Uber Eats couriers go on strike in Groningen
‘The problem is that the company hired too many people and there are not enough orders for everyone to deliver,’ says Italian student Alessandro Zanchetta, who joined Uber Eats last October. Couriers work as freelancers and are paid per delivery, so fewer orders means fewer earnings. ‘Some days we might not earn at all because there are twenty people waiting for 3 orders every hour,’ says Alessandro.
Previously, according to company terms and agreements, couriers could expect hourly earnings if they fulfilled minimum delivery requirements. That expectation has since been reduced, with payment now guaranteed only during peak hours. But with the declining amount of orders, hourly pay has become crucial for the drivers, says a Greek courier who refused to be named.
‘Uber has stopped giving discounts and promo-codes to customers which was often the main incentive to order through us. Why don´t they do more marketing activities to stop the drop in orders?’
The strike erupted spontaneously after a group of drivers sent an identical complaint to Uber. They expressed their discontent and asked for solutions: more timeslots for guaranteed payment and ideally, more orders.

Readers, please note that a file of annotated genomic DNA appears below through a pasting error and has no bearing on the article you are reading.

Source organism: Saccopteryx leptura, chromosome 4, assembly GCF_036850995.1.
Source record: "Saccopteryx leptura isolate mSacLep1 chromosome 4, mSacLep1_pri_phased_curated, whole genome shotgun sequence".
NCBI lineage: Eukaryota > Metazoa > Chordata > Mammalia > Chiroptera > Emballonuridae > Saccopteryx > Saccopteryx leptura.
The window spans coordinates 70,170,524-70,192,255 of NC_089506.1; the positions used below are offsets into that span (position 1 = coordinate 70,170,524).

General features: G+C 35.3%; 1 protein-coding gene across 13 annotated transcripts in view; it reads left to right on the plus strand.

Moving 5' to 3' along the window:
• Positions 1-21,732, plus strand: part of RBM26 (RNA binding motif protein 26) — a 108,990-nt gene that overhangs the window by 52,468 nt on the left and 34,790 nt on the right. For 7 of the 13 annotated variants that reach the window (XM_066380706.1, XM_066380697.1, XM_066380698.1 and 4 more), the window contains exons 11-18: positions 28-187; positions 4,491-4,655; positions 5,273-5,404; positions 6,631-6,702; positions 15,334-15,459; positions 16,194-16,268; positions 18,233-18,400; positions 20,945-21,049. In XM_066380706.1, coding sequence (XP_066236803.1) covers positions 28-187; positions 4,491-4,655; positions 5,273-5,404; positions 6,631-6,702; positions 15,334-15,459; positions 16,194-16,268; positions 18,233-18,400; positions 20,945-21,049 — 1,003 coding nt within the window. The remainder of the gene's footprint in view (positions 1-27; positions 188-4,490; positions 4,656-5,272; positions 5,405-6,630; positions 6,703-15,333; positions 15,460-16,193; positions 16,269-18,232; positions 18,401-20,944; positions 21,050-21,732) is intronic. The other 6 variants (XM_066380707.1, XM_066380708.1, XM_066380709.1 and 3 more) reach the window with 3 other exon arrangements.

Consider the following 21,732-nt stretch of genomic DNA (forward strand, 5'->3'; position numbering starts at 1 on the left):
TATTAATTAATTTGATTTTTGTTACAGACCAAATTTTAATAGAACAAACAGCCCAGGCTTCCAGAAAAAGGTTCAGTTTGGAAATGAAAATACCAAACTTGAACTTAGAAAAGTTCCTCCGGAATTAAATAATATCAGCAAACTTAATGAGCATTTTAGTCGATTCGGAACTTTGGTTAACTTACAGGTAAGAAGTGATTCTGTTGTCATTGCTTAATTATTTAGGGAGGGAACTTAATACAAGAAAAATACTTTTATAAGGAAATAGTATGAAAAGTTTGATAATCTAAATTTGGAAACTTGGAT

Uber replied that the idea behind the new system of fewer set payments was to respond ‘more effectively’ to the busiest timeslots. The company also referred to a recently launched ‘big marketing campaign in Groningen’ that brought ‘positive results’.
Too many people, not enough orders
But couriers feel Uber just doesn´t get the message. Even during busiest hours, there are too many couriers waiting for too few orders, says Gonzalo, a driver from Colombia. Some days he spends 10 hours on his bike, delivering only one order every 3 hours and making no more than 50 euro. ‘We know that from our position as freelancers, we can’t ask for too much. Uber is a huge company and Groningen is one small dot on the map. But if you don´t try, you’ll never know!’
Uber responded the next day by offering extra money for those working during lunch hours. But Gonzalo thinks the move is a ruse to get couriers out on the streets to deliver outstanding orders. ‘We´re still very unhappy and feel like nobody is listening to us.’
While some couriers are thinking of quitting, others could not even afford to participate in the strike. Most drivers are students and need all the money they can get, says Gonzalo. ‘They simply couldn´t go on any longer without the job. But I know that if we try again, we can succeed.’